• A 3.5% increase in minimum wage to $719.20 per week or $18.30 per hour.
  • A lower threshold of $42,000 for Higher Education Loan repayments.

An Evolving Landscape

Delivering payroll in Australia means managing the administrative challenges of a state and federal system, and keeping on top of an evolving regulatory landscape. Practically, your Australian payroll system must be nimble, adaptable to change, and staffed with employees with the skills and flexibility to deliver in that context.

activpayroll holds extensive experience in Australian payroll, and offer clients a range of payroll services - from high-level analytic tools to specialised regulatory knowledge. Our specialists work to develop bespoke payroll solutions in Australia: helping to boost clients’ compliance performance, ease their administrative burden, and take advantage of the business opportunities that await. If you’re expanding, or planning to expand in Australia, our payroll services represent not just cost-saving efficiency and regulatory know-how, but the peace of mind that your global employees will be paid accurately and on time - and continue to deliver at the level you expect.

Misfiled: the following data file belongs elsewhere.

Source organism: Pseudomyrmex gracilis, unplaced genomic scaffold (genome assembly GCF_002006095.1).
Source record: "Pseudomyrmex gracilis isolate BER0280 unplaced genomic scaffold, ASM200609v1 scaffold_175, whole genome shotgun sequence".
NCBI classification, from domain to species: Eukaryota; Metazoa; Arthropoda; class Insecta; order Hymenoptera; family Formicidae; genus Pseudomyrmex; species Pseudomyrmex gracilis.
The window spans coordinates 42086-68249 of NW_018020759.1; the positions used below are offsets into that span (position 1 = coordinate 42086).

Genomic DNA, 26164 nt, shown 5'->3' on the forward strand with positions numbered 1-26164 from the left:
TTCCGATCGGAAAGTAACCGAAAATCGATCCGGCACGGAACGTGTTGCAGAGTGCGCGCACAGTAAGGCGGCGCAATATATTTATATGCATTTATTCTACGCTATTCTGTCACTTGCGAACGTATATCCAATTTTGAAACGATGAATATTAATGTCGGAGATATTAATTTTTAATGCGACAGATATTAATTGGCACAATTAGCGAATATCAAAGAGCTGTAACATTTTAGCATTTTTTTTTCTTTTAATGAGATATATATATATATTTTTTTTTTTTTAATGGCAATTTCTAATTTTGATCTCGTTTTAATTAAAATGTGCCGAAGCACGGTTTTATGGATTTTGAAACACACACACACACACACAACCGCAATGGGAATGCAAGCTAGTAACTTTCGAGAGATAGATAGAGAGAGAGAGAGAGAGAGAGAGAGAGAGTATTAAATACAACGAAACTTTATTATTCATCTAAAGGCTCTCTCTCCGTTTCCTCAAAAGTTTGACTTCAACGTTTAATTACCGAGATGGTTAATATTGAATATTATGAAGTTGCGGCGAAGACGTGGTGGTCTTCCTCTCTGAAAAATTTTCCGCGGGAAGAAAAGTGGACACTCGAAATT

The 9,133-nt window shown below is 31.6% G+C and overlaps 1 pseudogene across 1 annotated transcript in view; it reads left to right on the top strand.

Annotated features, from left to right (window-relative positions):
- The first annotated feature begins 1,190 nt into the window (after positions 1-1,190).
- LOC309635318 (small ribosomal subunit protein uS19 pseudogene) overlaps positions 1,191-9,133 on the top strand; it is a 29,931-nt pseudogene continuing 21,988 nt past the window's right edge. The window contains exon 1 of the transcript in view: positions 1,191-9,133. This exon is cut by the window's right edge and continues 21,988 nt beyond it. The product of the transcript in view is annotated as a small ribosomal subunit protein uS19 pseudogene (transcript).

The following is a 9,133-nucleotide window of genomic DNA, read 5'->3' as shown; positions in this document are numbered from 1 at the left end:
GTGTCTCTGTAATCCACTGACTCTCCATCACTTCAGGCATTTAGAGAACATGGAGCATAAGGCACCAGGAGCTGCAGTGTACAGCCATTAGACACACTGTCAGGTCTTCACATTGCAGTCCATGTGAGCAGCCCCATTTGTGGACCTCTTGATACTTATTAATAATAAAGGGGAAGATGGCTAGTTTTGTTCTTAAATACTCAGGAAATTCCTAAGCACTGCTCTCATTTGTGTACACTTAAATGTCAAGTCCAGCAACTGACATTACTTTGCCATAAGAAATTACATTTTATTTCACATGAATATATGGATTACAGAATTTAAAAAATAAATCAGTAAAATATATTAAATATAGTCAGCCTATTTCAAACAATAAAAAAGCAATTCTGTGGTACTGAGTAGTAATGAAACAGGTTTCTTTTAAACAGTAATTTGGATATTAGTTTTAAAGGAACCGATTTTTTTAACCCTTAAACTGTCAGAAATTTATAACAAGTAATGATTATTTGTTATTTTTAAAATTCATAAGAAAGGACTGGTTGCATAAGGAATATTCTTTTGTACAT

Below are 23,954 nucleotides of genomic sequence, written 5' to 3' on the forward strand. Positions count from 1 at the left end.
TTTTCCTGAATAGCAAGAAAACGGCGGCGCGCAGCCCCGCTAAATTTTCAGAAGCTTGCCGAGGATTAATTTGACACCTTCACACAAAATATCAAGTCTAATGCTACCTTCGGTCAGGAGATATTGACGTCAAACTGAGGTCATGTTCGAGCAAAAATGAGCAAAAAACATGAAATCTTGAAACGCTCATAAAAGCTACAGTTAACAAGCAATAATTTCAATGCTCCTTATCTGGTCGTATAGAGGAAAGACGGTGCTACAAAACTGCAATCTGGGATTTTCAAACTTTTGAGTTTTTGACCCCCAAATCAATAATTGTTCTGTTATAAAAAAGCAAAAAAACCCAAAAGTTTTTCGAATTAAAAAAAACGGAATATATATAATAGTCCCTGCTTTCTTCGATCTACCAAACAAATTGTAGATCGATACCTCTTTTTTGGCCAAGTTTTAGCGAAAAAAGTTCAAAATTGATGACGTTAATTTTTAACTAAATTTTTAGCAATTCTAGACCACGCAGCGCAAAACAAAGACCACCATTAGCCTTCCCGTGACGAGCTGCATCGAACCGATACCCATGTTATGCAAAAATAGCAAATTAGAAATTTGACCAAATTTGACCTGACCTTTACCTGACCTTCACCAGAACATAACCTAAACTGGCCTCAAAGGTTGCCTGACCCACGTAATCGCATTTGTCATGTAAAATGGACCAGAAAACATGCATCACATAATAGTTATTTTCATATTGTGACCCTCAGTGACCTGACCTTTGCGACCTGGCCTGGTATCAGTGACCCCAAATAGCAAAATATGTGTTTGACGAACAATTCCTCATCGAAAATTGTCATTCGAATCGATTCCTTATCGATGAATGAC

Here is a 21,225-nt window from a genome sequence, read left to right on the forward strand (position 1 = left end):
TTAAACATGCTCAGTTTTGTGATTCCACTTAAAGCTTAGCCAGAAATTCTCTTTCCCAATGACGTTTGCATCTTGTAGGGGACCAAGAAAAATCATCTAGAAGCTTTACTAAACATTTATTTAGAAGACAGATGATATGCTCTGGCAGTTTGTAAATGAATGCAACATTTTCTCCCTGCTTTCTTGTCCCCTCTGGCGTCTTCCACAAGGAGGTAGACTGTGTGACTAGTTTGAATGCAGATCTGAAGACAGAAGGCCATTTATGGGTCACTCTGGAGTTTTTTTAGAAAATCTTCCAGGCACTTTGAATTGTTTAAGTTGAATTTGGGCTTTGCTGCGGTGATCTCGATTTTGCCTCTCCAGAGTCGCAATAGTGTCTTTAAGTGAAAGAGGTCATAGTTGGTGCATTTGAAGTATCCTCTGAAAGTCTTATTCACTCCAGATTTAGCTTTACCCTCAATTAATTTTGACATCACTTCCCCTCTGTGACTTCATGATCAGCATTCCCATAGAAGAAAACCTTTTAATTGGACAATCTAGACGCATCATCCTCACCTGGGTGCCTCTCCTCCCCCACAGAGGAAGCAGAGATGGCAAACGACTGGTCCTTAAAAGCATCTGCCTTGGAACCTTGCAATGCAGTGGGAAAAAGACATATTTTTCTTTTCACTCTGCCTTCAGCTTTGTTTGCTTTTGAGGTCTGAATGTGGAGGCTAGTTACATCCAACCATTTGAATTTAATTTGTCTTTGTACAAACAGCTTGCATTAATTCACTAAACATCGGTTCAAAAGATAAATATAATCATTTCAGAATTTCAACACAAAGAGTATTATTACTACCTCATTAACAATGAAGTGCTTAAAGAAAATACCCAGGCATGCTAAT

Begin your Australian payroll journey today: browse activpayroll’s dedicated Global Insight Guide to Australia for more essential tax and payroll information.